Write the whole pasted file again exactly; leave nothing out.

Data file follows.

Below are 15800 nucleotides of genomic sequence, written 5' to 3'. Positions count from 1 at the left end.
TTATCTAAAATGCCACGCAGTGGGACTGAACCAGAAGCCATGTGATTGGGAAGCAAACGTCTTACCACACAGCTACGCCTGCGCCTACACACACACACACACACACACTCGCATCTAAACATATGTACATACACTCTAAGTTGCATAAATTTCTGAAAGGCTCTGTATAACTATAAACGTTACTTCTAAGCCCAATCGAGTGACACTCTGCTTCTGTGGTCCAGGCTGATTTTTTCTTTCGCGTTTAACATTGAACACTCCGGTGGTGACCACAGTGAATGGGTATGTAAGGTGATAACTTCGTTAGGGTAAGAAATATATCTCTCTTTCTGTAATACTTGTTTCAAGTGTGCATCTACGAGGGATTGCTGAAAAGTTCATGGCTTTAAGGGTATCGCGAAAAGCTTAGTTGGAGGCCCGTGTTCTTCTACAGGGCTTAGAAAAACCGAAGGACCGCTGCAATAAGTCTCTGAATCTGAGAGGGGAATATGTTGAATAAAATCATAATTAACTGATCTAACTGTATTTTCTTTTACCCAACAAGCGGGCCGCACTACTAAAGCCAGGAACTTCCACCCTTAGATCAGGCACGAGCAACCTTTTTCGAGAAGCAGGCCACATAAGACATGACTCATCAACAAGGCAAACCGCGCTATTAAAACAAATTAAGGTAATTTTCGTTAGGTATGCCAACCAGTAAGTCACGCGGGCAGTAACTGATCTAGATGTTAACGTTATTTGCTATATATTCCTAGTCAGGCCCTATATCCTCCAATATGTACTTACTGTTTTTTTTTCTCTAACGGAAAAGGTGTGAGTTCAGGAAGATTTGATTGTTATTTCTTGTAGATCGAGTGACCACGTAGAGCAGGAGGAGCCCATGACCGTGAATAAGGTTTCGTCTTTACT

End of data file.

Below are 15800 nucleotides of genomic sequence, written 5' to 3'. Positions count from 1 at the left end.
TTATCTAAAATGCCACGCAGTGGGACTGAACCAGAAGCCATGTGATTGGGAAGCAAACGTCTTACCACACAGCTACGCCTGCGCCTACACACACACACACACACACACTCGCATCTAAACATATGTACATACACTCTAAGTTGCATAAATTTCTGAAAGGCTCTGTATAACTATAAACGTTACTTCTAAGCCCAATCGAGTGACACTCTGCTTCTGTGGTCCAGGCTGATTTTTTCTTTCGCGTTTAACATTGAACACTCCGGTGGTGACCACAGTGAATGGGTATGTAAGGTGATAACTTCGTTAGGGTAAGAAATATATCTCTCTTTCTGTAATACTTGTTTCAAGTGTGCATCTACGAGGGATTGCTGAAAAGTTCATGGCTTTAAGGGTATCGCGAAAAGCTTAGTTGGAGGCCCGTGTTCTTCTACAGGGCTTAGAAAAACCGAAGGACCGCTGCAATAAGTCTCTGAATCTGAGAGGGGAATATGTTGAATAAAATCATAATTAACTGATCTAACTGTATTTTCTTTTACCCAACAAGCGGGCCGCACTACTAAAGCCAGGAACTTCCACCCTTAGATCAGGCACGAGCAACCTTTTTCGAGAAGCAGGCCACATAAGACATGACTCATCAACAAGGCAAACCGCGCTATTAAAACAAATTAAGGTAATTTTCGTTAGGTATGCCAACCAGTAAGTCACGCGGGCAGTAACTGATCTAGATGTTAACGTTATTTGCTATATATTCCTAGTCAGGCCCTATATCCTCCAATATGTACTTACTGTTTTTTTTTCTCTAACGGAAAAGGTGTGAGTTCAGGAAGATTTGATTGTTATTTCTTGTAGATCGAGTGACCACGTAGAGCAGGAGGAGCCCATGACCGTGAATAAGGTTTCGTCTTTACT